, NAIROBI, Kenya, Dec 10 – US Ambassador Michael Ranneberger has issued fresh calls for the government to hasten the reform process and unite Kenyans following last year’s post election violence.
Mr Ranneberger who was speaking during the final day of activism against violence on women on Thursday said politicians should not ethnicise the bid to punish perpetrators of the 2007 post election violence.
He said that politicians should instead communicate the International Criminal Court (ICC) process to Kenyans in a fair and objective manner to avoid derailing them from the truth.
“No one group, no one community or its leaders is being targeted. It is a broad-based process to look at everybody who might have been involved in perpetrating violence,” he said.
He has also hit out at politicians who were trivialising the post election violence adding that they must instead encourage dialogue that would help Kenyans make peace.
“I always get quite angry when I hear Kenyan politicians saying we need to forget what happened. That is nonsense; that’s a recipe for disaster. It is important for senior government officials to get down to the grassroots level to not just talk about reconciliation but to actually make it happen,” he said adding that leaders must be held accountable for their actions.
Mr Ranneberger also advised Kenya to take advantage of the crisis that rocked the country at the start of last year and use the opportunity to avert the possibility of future crises.
“The crisis last year brought to light all the ills of this country whether it’s the extent of violence against women, the culture of impunity or ethnic issues. It is therefore important that Kenya takes advantage of the opportunity created by the crisis to boldly bring about fundamental change in reform,” he said.
He added that time for Kenya to make reforms following the 2007-08 violence was quickly running out and that failure to make reforms before the timeframe expired would be detrimental to the country.
“When such crises happen they present historic opportunities that are quickly lost if not ceased. Kenyans therefore need to pull together and bring about change,” he said.
Mr Ranneberger also encouraged Kenyan leaders to accept reforms and to assist Kenyans adjust to them.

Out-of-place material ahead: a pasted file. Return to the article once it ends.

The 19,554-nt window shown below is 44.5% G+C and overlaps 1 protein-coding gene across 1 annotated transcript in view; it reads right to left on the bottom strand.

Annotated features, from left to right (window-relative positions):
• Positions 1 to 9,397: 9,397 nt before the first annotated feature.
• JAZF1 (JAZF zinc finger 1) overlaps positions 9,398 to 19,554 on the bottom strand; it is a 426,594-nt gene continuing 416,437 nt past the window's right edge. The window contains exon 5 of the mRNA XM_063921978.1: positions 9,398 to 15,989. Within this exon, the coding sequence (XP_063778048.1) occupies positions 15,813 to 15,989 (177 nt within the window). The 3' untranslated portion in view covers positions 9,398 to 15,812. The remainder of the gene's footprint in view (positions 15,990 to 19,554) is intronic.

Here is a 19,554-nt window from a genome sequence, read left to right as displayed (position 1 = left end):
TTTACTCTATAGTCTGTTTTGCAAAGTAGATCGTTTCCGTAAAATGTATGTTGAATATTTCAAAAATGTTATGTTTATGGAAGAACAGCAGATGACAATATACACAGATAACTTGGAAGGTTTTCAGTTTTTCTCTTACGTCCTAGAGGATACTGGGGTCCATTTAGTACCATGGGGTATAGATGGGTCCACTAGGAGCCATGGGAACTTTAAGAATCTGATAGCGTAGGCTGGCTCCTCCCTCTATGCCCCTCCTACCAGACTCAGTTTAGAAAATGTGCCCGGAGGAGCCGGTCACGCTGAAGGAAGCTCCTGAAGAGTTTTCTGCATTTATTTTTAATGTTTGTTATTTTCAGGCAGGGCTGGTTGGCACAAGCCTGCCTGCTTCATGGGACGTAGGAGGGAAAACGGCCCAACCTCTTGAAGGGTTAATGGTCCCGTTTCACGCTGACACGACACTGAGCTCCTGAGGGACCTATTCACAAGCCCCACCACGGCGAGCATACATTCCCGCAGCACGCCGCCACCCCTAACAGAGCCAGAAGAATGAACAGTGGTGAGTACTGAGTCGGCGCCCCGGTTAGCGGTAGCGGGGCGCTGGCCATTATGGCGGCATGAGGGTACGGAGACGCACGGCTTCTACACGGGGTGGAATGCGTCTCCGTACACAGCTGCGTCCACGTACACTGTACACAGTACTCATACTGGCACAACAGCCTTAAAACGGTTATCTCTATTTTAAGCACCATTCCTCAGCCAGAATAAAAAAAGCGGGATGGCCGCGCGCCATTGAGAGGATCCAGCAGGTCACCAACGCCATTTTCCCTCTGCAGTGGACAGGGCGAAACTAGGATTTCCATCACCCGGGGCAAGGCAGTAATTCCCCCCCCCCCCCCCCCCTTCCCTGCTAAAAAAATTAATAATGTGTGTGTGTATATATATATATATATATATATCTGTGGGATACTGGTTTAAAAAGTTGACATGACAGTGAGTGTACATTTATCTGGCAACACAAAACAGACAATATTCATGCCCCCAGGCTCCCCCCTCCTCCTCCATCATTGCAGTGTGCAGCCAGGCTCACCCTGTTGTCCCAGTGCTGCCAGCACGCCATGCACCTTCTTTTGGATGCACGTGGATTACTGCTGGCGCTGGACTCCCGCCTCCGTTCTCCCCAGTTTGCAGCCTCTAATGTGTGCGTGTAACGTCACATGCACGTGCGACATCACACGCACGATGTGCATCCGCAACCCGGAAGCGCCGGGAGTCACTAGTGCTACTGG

“People are tired, they want change and they know it has to come and so there is a movement building up to push for that change. This is the best thing that could have happened to Kenya because that’s the way in which change will be channeled in a peaceful way to avoid a repetition of violence. This is something that leaders need to embrace not resist,” he said.
He also called on women to push the government to make judicial and police reforms saying that women bore the biggest brunt during the post election violence. He added that Kenya had the worst statistics in East Africa when it came to violence directed at women and the role they played in society.
“Women need to be used as a launch pad for pushing for development and democratic reforms in this country. As we talk about the whole world you see that statistics are very clear; to the extent you empower women there is a direct correlation with the increase in development in those countries and with an increased focus on good governance,” he explained.
Mr Ranneberger added that legal reforms as well as political and police restructuring that were proposed by government be implemented at all levels.
“There is need to pass the relevant laws and implement them. The Sexual Offenses Bill has not been fully implemented in many respects; that needs to happen. There needs to be affirmative action programmes which need to be carried out more effectively instead of paying lip service to them. The women’s fund needs to be administered with great transparency,” he said.